His sisters had done their best through the hard years to hang onto something of what the family had once owned.  And they gave what they had managed to save to Dad as his inheritance.  He brought it home with him from Russia.
    His patrimony consisted of a silver soup ladle, six ornately engraved gold teaspoons, and a little silver cup in the shape of a horse's head, struck to celebrate the trotting race that my grandfather once won in Paris.

    For myself, I still have a few questions:
    What happened to Ahmed?  And what would have become of my father if he'd gone off with the Cherkessi?
    Once they established control of Russia, the Communists had been ruthless in their remaking of reality.  They changed the name of the country.  Ekaterinodar had been renamed Krasnodar.  Batalpashinsk had become Cherkessk.  Mihailovka was now a part of Krylovsky State Farm.  Spasso-Preobrajenski was turned from a convent into a tuberculosis sanitarium.
    Ahmed wouldn't have escaped that.  Did he die from a bullet, too, or did he end his days selling newspapers at a kiosk in Kiev?
    What happened to that anomalous red granite boulder found in the black earth of Petropavlovka and dragged by my grandfather to Mihailovka after the destruction of his experimental sheep ranch?  Is it where he placed it, or has it moved on once more in its inexorable progress from its unknown place of origin to its unguessable destination?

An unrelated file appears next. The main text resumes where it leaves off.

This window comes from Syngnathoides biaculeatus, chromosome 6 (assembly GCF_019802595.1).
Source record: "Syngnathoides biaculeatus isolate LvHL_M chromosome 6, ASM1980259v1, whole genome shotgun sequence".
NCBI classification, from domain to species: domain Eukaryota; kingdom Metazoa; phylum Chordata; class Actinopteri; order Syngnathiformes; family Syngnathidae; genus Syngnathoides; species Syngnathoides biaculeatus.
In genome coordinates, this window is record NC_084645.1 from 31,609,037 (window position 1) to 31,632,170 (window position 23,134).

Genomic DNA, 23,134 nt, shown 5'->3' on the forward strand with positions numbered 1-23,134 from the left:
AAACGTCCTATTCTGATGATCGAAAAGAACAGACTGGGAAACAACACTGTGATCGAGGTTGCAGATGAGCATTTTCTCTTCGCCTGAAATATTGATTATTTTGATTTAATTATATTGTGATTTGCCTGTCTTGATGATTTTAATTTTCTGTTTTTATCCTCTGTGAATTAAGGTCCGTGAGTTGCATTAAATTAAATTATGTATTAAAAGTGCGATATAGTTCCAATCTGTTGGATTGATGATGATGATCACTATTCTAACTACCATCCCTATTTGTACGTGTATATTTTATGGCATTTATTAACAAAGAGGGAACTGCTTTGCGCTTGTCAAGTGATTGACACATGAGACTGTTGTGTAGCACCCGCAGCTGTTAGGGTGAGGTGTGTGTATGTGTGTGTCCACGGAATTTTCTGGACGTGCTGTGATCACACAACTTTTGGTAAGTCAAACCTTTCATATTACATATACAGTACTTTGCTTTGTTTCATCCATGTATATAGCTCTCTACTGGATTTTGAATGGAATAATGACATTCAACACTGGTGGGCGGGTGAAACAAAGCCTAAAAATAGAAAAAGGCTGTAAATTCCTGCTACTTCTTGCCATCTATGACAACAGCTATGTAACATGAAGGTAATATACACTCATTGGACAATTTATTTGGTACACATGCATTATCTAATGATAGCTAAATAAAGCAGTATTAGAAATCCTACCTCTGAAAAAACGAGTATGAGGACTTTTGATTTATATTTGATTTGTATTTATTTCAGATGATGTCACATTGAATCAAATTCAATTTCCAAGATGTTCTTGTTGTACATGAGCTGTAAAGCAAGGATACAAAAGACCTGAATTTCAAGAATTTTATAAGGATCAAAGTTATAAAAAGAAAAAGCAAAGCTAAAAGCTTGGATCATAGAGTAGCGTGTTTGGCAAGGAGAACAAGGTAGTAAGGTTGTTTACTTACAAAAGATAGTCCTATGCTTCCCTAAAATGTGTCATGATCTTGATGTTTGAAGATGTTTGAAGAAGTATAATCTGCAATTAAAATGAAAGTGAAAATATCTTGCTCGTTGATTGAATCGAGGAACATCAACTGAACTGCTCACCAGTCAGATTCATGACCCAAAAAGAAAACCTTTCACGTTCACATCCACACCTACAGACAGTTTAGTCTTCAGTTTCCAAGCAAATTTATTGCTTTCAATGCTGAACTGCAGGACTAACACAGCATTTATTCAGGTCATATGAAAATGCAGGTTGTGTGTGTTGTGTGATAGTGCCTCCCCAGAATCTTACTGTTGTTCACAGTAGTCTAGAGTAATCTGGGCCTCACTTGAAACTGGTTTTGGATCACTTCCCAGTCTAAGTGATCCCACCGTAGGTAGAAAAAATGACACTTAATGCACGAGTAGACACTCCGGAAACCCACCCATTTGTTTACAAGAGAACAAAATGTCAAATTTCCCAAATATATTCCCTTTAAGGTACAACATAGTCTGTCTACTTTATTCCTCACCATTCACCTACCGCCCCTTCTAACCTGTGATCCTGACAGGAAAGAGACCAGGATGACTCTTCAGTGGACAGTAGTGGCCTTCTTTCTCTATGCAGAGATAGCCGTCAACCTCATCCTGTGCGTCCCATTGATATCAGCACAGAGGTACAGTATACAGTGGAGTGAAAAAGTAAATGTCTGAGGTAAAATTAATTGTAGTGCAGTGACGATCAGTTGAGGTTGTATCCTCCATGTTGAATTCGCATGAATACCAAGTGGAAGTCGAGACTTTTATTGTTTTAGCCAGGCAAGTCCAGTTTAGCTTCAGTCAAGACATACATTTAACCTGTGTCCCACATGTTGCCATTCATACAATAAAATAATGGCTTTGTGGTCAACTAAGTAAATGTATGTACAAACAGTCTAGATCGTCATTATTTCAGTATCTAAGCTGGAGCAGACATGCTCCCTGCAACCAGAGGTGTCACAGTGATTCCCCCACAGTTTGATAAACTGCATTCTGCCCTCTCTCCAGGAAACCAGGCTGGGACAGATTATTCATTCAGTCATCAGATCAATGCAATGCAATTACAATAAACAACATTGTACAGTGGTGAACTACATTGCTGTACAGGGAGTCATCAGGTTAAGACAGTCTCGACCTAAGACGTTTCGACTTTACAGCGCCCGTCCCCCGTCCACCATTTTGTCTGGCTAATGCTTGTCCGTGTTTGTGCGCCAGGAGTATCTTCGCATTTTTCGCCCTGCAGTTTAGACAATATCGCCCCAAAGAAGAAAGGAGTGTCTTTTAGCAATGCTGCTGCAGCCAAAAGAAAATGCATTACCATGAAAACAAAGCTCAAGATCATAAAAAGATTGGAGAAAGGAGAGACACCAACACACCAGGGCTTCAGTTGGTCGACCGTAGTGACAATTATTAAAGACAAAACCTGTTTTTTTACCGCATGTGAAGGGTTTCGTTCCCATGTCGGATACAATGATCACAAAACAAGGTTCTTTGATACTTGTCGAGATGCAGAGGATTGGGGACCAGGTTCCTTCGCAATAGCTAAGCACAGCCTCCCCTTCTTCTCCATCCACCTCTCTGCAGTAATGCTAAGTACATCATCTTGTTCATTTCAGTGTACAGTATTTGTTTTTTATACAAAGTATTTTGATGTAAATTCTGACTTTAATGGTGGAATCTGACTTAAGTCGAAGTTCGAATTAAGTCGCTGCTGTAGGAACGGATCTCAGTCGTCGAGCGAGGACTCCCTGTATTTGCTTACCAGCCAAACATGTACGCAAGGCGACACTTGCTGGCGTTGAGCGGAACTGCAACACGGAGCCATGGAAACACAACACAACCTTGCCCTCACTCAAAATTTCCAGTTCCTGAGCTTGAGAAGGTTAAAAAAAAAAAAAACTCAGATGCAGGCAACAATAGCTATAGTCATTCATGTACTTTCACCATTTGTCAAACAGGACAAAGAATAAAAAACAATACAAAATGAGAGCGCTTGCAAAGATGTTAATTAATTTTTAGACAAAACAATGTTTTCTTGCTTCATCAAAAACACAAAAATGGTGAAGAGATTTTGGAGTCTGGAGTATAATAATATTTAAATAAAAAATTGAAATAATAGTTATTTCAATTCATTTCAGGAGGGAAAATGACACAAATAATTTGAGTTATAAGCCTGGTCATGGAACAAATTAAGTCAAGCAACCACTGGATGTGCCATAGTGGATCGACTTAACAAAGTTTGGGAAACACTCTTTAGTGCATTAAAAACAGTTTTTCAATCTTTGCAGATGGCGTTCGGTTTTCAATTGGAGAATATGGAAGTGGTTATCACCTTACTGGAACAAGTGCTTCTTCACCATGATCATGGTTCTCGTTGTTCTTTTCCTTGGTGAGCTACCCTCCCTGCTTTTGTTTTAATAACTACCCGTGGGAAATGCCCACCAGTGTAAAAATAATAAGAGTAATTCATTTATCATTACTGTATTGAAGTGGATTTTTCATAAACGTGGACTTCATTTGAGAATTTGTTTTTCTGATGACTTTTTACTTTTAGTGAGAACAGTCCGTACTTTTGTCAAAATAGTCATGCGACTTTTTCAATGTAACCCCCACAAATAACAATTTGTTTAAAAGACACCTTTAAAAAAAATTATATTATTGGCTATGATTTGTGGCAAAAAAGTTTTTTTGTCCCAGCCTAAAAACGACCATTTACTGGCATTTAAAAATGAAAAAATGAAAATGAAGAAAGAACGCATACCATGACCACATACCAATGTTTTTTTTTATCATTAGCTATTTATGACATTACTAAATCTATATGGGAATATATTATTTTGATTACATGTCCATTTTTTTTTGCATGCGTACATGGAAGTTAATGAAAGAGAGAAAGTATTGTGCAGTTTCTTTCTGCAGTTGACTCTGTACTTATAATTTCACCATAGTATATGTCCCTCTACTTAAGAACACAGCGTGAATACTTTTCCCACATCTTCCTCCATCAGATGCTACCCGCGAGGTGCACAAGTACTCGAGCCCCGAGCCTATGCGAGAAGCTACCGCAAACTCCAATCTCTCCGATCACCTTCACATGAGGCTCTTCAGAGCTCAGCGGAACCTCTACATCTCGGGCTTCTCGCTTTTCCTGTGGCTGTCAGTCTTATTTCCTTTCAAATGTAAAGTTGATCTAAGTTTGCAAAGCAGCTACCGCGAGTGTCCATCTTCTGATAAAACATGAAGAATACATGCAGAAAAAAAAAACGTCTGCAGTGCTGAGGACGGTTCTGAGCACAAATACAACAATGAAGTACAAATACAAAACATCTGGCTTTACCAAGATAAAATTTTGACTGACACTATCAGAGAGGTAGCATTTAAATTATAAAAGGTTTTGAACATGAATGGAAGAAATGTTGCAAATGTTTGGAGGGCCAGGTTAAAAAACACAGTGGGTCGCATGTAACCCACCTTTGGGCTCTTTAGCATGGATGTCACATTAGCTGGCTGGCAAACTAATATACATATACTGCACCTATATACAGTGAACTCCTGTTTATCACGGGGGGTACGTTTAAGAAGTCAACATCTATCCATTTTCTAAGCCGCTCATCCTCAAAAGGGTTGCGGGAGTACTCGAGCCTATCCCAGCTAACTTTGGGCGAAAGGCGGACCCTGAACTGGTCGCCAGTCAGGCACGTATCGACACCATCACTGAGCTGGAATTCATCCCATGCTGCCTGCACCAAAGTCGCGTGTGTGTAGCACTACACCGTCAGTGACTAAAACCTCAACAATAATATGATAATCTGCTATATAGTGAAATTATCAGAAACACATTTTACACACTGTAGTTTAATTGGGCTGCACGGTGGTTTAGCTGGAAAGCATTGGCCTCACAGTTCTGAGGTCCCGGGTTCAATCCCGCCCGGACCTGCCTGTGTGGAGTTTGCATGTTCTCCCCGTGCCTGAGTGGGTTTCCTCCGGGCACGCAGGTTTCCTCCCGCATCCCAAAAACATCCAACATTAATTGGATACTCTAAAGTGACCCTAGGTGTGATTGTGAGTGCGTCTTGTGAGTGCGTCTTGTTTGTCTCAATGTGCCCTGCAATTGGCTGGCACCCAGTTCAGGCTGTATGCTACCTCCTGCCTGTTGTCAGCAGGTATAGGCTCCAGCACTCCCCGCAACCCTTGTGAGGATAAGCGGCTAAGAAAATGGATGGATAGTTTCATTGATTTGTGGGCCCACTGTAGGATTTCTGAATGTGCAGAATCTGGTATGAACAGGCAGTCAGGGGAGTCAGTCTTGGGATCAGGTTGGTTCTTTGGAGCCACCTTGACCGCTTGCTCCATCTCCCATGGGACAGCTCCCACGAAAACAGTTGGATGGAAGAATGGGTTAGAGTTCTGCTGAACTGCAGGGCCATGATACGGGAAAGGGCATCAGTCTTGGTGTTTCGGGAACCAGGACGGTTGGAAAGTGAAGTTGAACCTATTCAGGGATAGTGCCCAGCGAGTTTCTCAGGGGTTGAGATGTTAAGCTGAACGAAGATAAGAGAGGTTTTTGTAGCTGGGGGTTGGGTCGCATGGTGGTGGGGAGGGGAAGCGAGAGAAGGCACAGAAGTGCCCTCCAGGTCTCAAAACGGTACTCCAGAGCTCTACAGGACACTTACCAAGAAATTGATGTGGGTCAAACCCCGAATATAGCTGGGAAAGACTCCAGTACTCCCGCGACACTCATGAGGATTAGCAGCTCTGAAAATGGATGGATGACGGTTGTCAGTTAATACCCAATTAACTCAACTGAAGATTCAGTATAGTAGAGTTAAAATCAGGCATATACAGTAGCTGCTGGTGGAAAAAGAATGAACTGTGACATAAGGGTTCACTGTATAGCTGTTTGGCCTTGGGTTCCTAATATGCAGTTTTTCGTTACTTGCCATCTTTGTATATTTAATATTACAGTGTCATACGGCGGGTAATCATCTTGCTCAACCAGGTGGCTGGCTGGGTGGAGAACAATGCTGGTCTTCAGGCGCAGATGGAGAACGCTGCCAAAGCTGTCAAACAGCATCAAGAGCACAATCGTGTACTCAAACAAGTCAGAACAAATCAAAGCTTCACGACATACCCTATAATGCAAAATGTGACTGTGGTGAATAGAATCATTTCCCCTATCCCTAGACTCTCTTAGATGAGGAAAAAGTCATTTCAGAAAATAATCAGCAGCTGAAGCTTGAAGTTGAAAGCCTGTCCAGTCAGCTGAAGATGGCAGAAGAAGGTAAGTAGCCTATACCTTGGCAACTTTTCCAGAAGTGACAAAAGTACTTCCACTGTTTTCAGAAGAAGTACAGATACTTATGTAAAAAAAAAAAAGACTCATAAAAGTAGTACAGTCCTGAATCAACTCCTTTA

Most of all, I wonder what happened to the Panshin who sailed from Voronezh for the New World.  Was his determination to get there aided by well-wishers and benefactors along the way?  And did miracles also happen to him when he needed them?
    If he did reach America -- and I think that if he really really wanted to, he did -- how long did he retain his boyar's beard and distinctive clothing after he arrived?  Did he change his name, or only have daughters?
    Is it possible that unbeknownst to either of us, his descendants are living across the street from me today?

Drawing by Boris Artzybasheff

    This essay is primarily based on my father's memoirs, I Remember, printed for his family in 1972 in an edition of about twenty copies.
    As an adult, my older brother Dan has learned Russian and made a number of trips to Russia.  He's visited both Voronezh and Krylovsky State Farm.  He's at work on a public edition of I Remember.
    I've tried to follow Dad's perceptions and memories exactly.  But, as might be expected of any of us, despite Dad's allegiance to reason and factual accuracy, his memory wasn't always perfect.  For instance, he recalled that anomalous boulder as six feet high, six feet wide, and twelve feet long.  A mighty big rock.  But Dan, who has been there and taken pictures, says that it is really more like two feet high, two feet wide, and six feet long.  It is still unusual in that country, however, and it has moved on further.


Ivan Nikiforovitch Panshin

Alexis John Panshin


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Photo of A.J. Panshin courtesy of Daniel Panshin

Border courtesy of FDZ Graphics
Bullet courtesy of Dreamcatcher Graphics